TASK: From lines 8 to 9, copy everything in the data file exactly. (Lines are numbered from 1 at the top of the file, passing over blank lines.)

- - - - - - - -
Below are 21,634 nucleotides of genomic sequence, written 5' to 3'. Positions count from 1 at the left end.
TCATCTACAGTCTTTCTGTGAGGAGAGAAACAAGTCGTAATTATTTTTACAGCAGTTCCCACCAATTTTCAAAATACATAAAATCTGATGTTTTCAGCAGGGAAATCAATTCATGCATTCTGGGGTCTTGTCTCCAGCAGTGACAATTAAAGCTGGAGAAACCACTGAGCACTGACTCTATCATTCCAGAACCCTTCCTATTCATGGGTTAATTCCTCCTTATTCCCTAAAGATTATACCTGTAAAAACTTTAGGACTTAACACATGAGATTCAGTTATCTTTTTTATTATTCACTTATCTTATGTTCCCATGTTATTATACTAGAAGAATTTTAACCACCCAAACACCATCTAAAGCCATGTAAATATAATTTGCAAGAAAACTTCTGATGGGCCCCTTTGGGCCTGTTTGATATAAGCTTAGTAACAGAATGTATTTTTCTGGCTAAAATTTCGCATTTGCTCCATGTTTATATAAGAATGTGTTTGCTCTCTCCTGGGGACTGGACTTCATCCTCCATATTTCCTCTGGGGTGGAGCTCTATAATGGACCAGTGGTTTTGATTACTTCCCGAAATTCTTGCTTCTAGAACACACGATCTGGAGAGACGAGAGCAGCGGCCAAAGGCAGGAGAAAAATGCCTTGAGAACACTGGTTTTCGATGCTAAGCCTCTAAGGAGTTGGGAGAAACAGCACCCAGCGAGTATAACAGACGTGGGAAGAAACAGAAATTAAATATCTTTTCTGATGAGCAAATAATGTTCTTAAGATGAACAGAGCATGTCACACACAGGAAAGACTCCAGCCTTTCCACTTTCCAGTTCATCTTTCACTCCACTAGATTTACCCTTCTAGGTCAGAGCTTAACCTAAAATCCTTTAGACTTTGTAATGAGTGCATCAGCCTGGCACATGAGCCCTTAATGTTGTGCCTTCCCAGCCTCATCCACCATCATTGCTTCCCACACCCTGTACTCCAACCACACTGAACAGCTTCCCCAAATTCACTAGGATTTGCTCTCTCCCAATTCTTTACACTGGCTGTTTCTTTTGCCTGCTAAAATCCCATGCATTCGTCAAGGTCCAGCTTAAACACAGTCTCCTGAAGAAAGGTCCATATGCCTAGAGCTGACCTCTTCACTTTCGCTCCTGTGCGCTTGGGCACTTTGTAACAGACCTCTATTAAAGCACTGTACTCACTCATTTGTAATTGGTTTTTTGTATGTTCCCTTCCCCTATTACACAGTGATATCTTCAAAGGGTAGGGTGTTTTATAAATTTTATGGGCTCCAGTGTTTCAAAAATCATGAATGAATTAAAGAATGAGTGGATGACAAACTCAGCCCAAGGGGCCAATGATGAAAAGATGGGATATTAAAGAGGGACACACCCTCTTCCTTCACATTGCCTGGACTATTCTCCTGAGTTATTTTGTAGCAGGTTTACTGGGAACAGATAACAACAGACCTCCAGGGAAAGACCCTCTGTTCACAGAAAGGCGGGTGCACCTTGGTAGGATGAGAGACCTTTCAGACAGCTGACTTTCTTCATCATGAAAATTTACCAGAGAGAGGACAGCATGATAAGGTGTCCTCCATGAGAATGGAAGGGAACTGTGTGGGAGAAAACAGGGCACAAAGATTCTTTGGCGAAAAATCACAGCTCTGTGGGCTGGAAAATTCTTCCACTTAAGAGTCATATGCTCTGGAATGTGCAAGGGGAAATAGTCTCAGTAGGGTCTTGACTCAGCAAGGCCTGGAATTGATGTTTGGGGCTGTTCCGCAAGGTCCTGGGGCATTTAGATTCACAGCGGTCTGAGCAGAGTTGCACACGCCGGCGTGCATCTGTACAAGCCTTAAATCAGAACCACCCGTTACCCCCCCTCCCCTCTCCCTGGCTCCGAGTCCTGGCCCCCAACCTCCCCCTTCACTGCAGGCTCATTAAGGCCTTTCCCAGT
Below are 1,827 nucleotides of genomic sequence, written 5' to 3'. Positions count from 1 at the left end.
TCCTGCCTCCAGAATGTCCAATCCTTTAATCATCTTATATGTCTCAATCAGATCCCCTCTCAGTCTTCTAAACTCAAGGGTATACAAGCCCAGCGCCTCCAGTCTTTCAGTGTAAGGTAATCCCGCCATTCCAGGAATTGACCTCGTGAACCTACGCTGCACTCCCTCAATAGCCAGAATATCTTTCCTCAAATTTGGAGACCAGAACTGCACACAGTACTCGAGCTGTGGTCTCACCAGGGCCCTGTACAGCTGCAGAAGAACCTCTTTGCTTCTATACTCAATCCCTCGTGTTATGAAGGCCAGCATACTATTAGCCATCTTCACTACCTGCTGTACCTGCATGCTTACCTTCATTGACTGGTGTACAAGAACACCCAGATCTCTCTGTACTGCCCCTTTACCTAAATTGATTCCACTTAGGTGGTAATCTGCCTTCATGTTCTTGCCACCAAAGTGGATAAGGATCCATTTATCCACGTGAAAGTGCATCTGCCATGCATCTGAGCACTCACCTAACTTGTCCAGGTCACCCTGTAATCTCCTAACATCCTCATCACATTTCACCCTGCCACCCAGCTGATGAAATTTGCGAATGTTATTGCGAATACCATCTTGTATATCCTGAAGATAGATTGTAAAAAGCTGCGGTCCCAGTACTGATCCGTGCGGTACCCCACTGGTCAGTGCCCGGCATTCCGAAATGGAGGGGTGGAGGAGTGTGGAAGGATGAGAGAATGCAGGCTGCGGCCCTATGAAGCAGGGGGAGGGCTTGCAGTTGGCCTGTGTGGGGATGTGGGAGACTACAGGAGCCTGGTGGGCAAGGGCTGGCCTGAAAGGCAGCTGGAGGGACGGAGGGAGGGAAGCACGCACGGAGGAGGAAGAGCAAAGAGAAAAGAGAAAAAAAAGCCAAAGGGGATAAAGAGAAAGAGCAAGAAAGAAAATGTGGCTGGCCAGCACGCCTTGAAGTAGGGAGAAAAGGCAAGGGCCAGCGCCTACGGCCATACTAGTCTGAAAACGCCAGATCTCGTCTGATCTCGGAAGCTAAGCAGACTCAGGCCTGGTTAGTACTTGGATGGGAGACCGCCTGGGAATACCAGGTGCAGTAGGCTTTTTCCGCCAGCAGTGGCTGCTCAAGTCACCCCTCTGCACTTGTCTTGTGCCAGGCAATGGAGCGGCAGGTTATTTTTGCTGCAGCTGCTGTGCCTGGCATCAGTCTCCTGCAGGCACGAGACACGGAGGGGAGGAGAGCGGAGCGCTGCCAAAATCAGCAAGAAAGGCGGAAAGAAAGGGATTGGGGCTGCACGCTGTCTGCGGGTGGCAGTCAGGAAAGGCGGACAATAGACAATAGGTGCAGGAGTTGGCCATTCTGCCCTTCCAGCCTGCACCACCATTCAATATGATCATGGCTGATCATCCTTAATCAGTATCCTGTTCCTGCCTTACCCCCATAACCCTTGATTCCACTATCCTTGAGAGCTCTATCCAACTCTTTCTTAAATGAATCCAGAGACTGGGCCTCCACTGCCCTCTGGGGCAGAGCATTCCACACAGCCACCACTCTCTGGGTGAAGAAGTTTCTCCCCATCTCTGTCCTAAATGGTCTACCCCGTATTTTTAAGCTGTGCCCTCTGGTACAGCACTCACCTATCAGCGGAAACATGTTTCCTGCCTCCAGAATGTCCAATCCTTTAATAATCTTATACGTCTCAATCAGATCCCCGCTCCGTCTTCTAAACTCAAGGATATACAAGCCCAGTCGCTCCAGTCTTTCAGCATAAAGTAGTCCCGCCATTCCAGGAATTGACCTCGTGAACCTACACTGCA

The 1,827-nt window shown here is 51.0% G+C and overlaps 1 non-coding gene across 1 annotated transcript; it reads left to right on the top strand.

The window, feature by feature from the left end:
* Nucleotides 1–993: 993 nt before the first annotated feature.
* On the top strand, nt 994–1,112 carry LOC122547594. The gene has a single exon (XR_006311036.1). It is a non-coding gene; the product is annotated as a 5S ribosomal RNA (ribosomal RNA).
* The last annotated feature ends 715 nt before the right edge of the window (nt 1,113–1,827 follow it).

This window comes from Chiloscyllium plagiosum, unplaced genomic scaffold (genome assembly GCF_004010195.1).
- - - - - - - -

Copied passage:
* On the top strand, nt 994–1,112 carry LOC122547594. The gene has a single exon (XR_006311036.1). It is a non-coding gene; the product is annotated as a 5S ribosomal RNA (ribosomal RNA).
* The last annotated feature ends 715 nt before the right edge of the window (nt 1,113–1,827 follow it).